Much has been made about Portland and their 500+ food carts, to the point where the city has been rebranded Cartlandia and rather than individual mobile eateries parked in front of parks and sports stadiums, they’ve formed food cart "pods" all over the city, like dense areas thickly populated with these tiny gourmet shopfronts and hungry hipsters leaping from line to line, getting to the unique eats before anyone else does. Portland is a town that oscillates predominantly between sunny and rainy, and when it’s rainy, its citizens simply thank the awnings for their protection from precipitation. When it’s sunny, people forget that ceilings exist, rather opting to spend the day outside lolling on the grass. Thus, the eatery comes to them, in droves, huddled in green parks and hawking original fare that doesn’t quite fit in fine-dining but goes above and beyond fast food. Here’s where to direct your fork in Portland.
Find a taste of Britain in Portland – not in a cheesy faux-British pub, but a truly authentic chippy cart, care of a chef straight from Glasgow. The Frying Scotsman is classic, delicious eating: battered cod, haddock, halibut, red snapper, and mahi mahi served alongside a generous portion of chips (that is, fries), and throws in some housemade tartar sauce. Sounds simple enough, but its the high quality of their offerings that have helped them get featured on the Food Network and a handful of local publications – it also helps that they’re one of the few places in the country that also serve deep fried Scottish Haggis.
To their loyal following, they’re known simply as P Champ, but to the rest of the world, they are The Potato Champion. It doesn’t seem difficult to master the art of the french fry, but the Potato Champion goes above and beyond to emerge victorious. They offer 14 sauces ranging from safe comforts like chipotle mayo to the adventurous in rosemary truffle ketchup and tarragon anchovy mayo; as well as six types of stuff-on-fries, like the classic Canadian poutine, the PBandJ fries topped with Thai peanut satay sauce and smoky chipotle raspberry jam, the pulled pork fries and even palak paneer fries. In the kingdom of Belgian fried potato, P Champ reigns supreme.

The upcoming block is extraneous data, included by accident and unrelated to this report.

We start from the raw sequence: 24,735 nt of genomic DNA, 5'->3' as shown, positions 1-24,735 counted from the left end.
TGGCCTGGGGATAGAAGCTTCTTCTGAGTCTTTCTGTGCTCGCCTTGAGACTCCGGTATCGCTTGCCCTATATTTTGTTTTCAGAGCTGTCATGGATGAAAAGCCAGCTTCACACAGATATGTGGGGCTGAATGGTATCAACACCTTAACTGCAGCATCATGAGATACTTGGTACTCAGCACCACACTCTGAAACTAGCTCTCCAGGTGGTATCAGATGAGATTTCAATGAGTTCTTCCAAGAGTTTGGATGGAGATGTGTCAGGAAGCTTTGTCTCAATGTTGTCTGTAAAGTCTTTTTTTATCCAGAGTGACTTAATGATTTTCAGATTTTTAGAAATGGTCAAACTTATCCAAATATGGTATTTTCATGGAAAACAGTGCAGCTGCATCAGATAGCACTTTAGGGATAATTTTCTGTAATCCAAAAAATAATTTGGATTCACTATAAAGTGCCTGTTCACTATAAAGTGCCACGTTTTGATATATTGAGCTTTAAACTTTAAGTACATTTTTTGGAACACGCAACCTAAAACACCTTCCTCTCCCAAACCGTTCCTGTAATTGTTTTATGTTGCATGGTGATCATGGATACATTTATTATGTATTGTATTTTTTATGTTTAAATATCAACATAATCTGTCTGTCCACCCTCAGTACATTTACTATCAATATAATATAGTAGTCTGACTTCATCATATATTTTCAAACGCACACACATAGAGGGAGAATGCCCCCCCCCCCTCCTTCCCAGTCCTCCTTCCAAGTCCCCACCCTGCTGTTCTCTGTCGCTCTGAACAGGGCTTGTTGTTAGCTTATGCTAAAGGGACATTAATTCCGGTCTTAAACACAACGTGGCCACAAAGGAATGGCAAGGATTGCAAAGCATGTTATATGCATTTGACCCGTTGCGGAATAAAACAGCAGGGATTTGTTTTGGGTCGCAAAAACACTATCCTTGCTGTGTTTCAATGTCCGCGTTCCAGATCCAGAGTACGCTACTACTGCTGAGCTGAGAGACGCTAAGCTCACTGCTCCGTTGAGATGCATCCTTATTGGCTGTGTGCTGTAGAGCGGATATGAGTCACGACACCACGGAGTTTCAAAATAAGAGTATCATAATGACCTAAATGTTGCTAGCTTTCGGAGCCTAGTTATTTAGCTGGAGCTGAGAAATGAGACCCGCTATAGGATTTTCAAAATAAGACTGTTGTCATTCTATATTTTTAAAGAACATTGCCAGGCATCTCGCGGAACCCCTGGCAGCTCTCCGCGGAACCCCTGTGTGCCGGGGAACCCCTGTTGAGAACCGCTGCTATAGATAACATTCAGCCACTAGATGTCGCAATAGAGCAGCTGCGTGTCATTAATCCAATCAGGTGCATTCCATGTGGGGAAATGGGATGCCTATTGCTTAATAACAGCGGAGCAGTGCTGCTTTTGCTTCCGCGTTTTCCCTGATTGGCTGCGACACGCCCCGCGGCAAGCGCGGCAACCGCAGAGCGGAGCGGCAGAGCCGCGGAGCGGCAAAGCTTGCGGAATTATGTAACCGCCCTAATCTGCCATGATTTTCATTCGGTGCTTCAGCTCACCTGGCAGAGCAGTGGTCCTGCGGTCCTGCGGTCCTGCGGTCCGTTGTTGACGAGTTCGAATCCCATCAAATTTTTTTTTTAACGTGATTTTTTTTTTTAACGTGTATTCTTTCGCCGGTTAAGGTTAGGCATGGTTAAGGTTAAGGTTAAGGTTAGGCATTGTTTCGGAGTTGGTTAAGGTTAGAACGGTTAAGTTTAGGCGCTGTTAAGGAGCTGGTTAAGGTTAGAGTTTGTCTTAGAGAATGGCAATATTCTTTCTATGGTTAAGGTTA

Where would the world of food trucks be without the hardworking and always pleasing Korean taco? Somebody’s got to keep that dream alive in every city, and thankfully, the dream is very much alive at the much-lauded Koi Fusion. From Seoul sliders made with Bulgogi beef, shredded napa cabbage, bean sprouts, spicy mayo and cheddar cheese to mozzarella and jack cheese kimchi quesadilla, Koi has proven to a lot of truck fans that fresh ingredients, loyalty to tradition and culinary innovation can turn a humble truck into a national hit. Koi have expanded from one truck into three mobile trucks, two stationary locations and a catering branch, gathering more press accolades and feature profiles on their way.
Simple, simple, simple is what Nong's Khao Man Gai is selling from her humble little truck shack. It’s Thai and Hainanese-style chicken and rice, served in a parcel of butcher paper with a side of Nong’s special sauce. Her chicken is boiled and cooked in Asian aromatics like Pandan leaves, ginger, shallots and garlic lying on a bed of chicken-infused Jasmine rice made with the leftover chicken broth and garnished with cilantro and cucumbers. This dish alone (Nong doesn’t have anything else on the menu) has drawn positive press from all over the country, and beyond, proving that the best things come in simple packages.
A sudden and jarring departure from the simple elegance of Nong’s Khao Man Gai, way on the other side of the spectrum is a food truck that has gained success in lots and lots of fattening, greasy and positively decadent stuff. There’s definitely brunch at the Brunch Box, in the form of their wide variety of breakfast sandwiches on diner’s choice of Texas toast, bun, English muffin, bagel, biscuit or wheat bread. The range includes offerings with the standard bacon and egg, but also Spam, teriyaki and even aardvark. Their real meals come in the form of burgers – messy, slobbery, bursting, and delicious, artery-clogging concoctions.